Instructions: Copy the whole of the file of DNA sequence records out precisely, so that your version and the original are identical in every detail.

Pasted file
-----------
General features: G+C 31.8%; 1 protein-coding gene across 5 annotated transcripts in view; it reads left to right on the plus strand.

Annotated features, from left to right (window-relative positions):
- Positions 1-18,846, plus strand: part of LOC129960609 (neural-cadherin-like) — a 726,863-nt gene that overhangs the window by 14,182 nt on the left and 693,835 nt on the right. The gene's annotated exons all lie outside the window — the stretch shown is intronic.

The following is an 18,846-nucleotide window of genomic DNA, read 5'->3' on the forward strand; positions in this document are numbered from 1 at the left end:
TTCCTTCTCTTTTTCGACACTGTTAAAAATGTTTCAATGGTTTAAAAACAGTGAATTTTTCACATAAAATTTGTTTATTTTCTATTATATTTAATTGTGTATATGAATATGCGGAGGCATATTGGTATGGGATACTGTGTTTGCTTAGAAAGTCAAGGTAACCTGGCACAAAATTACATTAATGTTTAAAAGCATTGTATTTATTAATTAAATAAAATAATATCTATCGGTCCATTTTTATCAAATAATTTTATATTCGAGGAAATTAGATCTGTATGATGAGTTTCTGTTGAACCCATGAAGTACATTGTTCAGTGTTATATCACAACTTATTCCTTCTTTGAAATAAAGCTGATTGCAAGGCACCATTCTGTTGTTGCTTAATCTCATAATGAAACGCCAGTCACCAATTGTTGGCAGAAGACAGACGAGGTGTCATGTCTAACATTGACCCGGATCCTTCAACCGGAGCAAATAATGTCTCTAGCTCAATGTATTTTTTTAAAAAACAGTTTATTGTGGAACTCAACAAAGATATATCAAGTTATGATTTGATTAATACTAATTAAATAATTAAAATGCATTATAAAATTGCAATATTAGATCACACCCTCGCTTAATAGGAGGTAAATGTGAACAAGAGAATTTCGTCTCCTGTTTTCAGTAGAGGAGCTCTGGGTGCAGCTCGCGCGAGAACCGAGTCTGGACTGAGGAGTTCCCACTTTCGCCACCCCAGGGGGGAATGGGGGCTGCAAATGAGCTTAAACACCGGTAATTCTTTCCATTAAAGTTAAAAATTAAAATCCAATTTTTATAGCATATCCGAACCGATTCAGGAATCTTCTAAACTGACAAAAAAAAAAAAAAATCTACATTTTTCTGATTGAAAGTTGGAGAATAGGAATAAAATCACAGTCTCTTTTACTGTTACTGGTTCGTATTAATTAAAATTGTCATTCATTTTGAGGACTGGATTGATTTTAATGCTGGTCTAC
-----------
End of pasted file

General features: G+C 31.8%; 1 protein-coding gene across 5 annotated transcripts in view; it reads left to right on the plus strand.

Annotated features, from left to right (window-relative positions):
- Positions 1-18,846, plus strand: part of LOC129960609 (neural-cadherin-like) — a 726,863-nt gene that overhangs the window by 14,182 nt on the left and 693,835 nt on the right. The gene's annotated exons all lie outside the window — the stretch shown is intronic.

The following is an 18,846-nucleotide window of genomic DNA, read 5'->3' on the forward strand; positions in this document are numbered from 1 at the left end:
TTCCTTCTCTTTTTCGACACTGTTAAAAATGTTTCAATGGTTTAAAAACAGTGAATTTTTCACATAAAATTTGTTTATTTTCTATTATATTTAATTGTGTATATGAATATGCGGAGGCATATTGGTATGGGATACTGTGTTTGCTTAGAAAGTCAAGGTAACCTGGCACAAAATTACATTAATGTTTAAAAGCATTGTATTTATTAATTAAATAAAATAATATCTATCGGTCCATTTTTATCAAATAATTTTATATTCGAGGAAATTAGATCTGTATGATGAGTTTCTGTTGAACCCATGAAGTACATTGTTCAGTGTTATATCACAACTTATTCCTTCTTTGAAATAAAGCTGATTGCAAGGCACCATTCTGTTGTTGCTTAATCTCATAATGAAACGCCAGTCACCAATTGTTGGCAGAAGACAGACGAGGTGTCATGTCTAACATTGACCCGGATCCTTCAACCGGAGCAAATAATGTCTCTAGCTCAATGTATTTTTTTAAAAAACAGTTTATTGTGGAACTCAACAAAGATATATCAAGTTATGATTTGATTAATACTAATTAAATAATTAAAATGCATTATAAAATTGCAATATTAGATCACACCCTCGCTTAATAGGAGGTAAATGTGAACAAGAGAATTTCGTCTCCTGTTTTCAGTAGAGGAGCTCTGGGTGCAGCTCGCGCGAGAACCGAGTCTGGACTGAGGAGTTCCCACTTTCGCCACCCCAGGGGGGAATGGGGGCTGCAAATGAGCTTAAACACCGGTAATTCTTTCCATTAAAGTTAAAAATTAAAATCCAATTTTTATAGCATATCCGAACCGATTCAGGAATCTTCTAAACTGACAAAAAAAAAAAAAAATCTACATTTTTCTGATTGAAAGTTGGAGAATAGGAATAAAATCACAGTCTCTTTTACTGTTACTGGTTCGTATTAATTAAAATTGTCATTCATTTTGAGGACTGGATTGATTTTAATGCTGGTCTAC